The campaign in Poland against World War II memorials to Soviet officers and soldiers, who had liberated the country from the Nazi occupation, is gaining momentum. Warsaw has created a legal framework allowing the disposal of Soviet/Russian memorial objects or taking them out of public sight, including the most widespread monuments of gratitude to the Red Army. Why?


18.10.2017 - Syria: collective humanitarian efforts, not sanctions, are needed more than ever (by Ambassador Yakovenko for RT)

The situation in Syria is undergoing serious transformation. Due to the de-escalation process, it has now become possible to drastically reduce the level of violence, to improve the humanitarian situation as well as to fight terrorists more efficiently. The ISIS-controlled territory is shrinking. On 14-15 September, at the international meeting in Astana all four de-escalation zones were finalized.


05.10.2017 - What You Have to Know about Status of Crimea (by Ambassador Yakovenko for RT)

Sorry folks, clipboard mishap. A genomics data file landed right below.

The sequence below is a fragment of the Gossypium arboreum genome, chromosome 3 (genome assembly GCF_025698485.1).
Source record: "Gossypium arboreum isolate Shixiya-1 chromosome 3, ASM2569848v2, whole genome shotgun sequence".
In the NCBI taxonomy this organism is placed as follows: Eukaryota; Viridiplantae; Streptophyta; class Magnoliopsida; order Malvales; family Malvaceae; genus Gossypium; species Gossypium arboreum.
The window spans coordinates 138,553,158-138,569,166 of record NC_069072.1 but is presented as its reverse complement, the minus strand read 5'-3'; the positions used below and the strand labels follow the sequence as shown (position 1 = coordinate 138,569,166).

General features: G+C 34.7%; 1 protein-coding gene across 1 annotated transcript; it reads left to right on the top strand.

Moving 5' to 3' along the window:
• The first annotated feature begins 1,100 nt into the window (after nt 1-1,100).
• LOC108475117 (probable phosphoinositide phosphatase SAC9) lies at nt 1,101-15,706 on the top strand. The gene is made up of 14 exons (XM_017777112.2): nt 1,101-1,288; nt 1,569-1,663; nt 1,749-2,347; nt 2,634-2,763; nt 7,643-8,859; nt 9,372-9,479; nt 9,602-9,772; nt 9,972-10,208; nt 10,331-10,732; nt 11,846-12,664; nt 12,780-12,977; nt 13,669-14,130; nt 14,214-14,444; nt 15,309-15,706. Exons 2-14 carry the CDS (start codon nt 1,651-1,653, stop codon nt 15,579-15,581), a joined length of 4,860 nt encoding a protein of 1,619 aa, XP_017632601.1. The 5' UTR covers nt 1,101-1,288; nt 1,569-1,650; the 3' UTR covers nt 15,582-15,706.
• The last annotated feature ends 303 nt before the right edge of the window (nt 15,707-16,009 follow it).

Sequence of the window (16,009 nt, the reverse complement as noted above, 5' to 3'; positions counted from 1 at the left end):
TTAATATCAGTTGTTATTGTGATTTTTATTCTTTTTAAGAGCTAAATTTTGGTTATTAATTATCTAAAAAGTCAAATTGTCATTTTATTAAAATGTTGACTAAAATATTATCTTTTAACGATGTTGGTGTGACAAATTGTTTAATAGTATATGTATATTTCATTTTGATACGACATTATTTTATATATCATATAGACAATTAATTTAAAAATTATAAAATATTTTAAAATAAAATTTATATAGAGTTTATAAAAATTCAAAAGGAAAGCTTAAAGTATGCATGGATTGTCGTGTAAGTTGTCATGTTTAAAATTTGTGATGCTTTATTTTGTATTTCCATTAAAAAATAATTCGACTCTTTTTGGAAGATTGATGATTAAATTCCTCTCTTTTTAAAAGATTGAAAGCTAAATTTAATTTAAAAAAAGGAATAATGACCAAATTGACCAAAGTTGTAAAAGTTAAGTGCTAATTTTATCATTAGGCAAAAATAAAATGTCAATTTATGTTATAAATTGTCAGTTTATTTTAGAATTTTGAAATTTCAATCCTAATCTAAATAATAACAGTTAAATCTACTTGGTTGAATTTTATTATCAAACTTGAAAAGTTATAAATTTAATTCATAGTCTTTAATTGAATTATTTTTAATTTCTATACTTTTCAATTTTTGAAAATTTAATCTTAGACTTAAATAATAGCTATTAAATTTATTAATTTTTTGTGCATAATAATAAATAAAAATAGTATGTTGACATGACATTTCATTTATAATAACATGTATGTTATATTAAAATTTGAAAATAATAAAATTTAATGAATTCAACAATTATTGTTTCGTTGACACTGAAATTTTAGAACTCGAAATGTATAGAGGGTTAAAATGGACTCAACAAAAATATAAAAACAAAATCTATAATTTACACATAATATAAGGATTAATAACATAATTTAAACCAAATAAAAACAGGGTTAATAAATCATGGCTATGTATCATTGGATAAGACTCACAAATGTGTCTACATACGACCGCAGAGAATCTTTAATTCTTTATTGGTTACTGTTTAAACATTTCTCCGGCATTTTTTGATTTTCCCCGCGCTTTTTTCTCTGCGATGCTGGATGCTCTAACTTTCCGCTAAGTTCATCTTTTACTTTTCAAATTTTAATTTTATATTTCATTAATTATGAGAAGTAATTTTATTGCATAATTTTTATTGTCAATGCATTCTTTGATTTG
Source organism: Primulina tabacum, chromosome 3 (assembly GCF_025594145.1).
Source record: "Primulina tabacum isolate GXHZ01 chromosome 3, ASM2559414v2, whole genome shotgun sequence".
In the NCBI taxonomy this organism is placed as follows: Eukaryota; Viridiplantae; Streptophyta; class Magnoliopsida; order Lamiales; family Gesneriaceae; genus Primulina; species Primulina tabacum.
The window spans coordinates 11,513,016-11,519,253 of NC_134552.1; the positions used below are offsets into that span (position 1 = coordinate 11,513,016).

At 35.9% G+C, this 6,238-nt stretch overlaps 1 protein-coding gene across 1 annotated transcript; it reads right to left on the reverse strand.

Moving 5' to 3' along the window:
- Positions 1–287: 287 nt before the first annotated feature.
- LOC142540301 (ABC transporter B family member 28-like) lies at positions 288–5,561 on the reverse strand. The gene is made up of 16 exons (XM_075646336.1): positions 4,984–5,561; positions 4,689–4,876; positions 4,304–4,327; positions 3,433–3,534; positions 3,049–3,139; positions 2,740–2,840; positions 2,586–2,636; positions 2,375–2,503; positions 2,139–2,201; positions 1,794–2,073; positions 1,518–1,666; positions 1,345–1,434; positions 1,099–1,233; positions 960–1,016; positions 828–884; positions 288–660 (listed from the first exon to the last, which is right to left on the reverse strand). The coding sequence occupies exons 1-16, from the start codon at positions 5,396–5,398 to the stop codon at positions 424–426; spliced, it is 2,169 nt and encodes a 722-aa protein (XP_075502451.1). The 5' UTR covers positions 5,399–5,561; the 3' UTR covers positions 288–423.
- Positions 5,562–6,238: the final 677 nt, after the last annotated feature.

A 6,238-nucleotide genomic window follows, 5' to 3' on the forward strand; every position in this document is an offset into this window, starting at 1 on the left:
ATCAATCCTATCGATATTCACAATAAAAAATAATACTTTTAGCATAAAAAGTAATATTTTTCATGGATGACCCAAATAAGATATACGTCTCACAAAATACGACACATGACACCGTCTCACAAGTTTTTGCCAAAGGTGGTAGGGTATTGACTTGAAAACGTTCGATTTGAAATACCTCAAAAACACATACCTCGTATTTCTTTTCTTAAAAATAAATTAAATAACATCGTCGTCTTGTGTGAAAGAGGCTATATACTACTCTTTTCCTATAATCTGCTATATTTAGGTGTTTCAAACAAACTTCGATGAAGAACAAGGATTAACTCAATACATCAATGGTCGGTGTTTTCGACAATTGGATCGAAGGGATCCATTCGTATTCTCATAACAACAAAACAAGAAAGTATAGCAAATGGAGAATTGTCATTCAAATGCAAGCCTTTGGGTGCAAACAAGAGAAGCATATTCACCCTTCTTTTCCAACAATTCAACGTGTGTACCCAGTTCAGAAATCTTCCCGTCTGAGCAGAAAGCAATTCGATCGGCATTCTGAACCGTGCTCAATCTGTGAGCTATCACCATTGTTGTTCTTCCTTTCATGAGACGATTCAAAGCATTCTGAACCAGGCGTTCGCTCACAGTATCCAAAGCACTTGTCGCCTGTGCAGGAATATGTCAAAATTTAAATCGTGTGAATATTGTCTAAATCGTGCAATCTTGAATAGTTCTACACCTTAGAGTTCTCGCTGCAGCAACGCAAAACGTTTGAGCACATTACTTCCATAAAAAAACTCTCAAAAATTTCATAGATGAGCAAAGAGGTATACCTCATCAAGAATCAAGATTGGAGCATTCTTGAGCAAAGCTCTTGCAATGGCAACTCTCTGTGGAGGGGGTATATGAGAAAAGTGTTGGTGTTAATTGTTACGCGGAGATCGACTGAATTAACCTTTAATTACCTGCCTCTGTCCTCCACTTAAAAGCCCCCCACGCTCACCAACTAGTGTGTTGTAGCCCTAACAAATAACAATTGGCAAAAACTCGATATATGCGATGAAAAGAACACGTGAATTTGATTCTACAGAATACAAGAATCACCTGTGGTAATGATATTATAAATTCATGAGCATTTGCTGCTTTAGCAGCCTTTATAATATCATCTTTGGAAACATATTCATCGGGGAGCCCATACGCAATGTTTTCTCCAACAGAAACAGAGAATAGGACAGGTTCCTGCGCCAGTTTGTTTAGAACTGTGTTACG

The coup d’état in Kiev in February 2014 backed by the West tore up the constitutional space in Ukraine. The legitimate President of the country was overthrown. It was marked by a severe lack of democracy and violence that posed a direct threat to the well-being of Russian-speaking population of Crimea. Citizens of Crimea faced the choice of becoming an oppressed minority or severing their ties with the hostile regime to secure a future for themselves and their children. The decision to hold a referendum was made by legitimate local authorities. The independence of Crimea was proclaimed and an appeal to enter the Russian Federation was made based on the indisputable results of the popular vote. Standards of international law were fully observed as the right of nations to self-determination enshrined in the UN Charter was exercised freely by the Crimeans. Crimea was recognized as an independent and sovereign state by Russia and on 18 March 2014 in Moscow the two countries signed a Treaty of Unification, under which the Republic of Crimea and the city of Sevastopol became two new regions - subjects of the Russian Federation.